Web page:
McCullough’s debut novel, which garnered critical acclaim and a Morris nomination in 2018 deftly fictionalizes the true story of a young woman named Artemisia Gentileschi. Gentileschi made waves as a 17th century baroque painter, as well as the first woman to try her rapist in court. McCullough’s beautiful novel is told in lyrical verse, framing Antemisia’s difficult story with the greek chorus of two strong biblical woman, who also happened to be her favorite painting subjects.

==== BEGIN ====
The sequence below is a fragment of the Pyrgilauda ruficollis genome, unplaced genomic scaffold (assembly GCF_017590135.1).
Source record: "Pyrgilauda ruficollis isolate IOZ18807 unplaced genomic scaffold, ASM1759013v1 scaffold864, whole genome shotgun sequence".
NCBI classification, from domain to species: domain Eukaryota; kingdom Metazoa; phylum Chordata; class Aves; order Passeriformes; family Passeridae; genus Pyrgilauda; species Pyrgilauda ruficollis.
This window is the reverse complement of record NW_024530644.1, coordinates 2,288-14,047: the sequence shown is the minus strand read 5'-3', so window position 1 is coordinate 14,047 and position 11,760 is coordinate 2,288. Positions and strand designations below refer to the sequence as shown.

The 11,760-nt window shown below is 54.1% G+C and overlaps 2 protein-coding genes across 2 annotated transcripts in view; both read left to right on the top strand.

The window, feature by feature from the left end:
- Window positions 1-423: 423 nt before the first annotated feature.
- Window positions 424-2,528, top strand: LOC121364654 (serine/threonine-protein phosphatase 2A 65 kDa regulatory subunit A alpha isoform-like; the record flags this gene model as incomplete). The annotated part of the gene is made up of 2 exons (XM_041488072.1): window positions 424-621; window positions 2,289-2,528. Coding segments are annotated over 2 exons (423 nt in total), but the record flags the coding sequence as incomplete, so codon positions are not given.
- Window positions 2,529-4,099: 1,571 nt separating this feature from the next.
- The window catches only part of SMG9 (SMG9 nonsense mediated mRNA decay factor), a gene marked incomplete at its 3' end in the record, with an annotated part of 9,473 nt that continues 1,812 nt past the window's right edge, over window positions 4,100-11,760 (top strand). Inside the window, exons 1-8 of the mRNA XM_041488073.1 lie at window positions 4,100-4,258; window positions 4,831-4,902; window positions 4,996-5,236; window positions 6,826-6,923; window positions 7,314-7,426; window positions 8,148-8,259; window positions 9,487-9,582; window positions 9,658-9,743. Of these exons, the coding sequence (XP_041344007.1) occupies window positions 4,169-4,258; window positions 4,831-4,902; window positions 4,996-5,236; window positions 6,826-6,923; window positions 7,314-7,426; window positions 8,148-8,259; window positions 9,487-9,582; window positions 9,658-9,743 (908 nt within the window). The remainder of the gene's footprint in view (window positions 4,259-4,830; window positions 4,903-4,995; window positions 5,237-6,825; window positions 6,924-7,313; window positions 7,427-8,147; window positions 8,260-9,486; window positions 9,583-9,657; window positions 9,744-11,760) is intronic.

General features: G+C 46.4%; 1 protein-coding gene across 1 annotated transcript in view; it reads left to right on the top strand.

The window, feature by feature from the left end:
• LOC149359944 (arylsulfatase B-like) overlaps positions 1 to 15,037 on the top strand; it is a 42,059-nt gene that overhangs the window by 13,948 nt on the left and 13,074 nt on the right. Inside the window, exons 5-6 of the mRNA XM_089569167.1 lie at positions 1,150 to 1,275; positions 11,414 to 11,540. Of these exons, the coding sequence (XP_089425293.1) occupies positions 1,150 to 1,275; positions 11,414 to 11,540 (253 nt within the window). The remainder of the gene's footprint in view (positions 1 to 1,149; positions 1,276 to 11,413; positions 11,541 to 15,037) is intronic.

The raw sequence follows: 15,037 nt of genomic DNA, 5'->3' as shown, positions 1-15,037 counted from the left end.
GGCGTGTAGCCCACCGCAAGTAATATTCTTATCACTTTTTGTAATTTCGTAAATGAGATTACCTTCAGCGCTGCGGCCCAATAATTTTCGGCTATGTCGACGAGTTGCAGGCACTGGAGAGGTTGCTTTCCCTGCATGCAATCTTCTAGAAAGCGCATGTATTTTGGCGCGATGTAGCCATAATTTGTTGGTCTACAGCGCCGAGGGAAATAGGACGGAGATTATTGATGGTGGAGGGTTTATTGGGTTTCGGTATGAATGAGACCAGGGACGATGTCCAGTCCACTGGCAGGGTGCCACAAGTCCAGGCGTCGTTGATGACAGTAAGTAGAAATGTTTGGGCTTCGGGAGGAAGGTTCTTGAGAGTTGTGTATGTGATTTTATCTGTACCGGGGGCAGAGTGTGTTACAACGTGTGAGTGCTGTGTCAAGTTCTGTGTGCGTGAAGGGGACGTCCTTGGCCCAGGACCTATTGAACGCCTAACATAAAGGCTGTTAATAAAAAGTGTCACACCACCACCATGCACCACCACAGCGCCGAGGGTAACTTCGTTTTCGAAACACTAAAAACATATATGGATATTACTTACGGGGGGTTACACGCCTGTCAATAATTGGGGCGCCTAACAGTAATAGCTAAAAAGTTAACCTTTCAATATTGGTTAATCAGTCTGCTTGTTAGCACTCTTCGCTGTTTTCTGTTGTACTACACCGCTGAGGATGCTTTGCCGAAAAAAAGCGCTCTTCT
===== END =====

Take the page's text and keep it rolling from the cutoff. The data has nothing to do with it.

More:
Where did you first come across Artemisia’s story? Did you immediately know it was a story you wanted to shine light on? I discovered Artemisia many moons ago as a passing reference in a Margaret Atwood novel. I’d never heard of her, so I went searching. When I learned about her story, I was outraged I hadn’t heard of her before. The transcripts from her rapist’s trial still exist, and I read those with horror over how much hasn’t changed in how we treat women and sexual violence. I was immediately obsessed and wanted more people to know her story.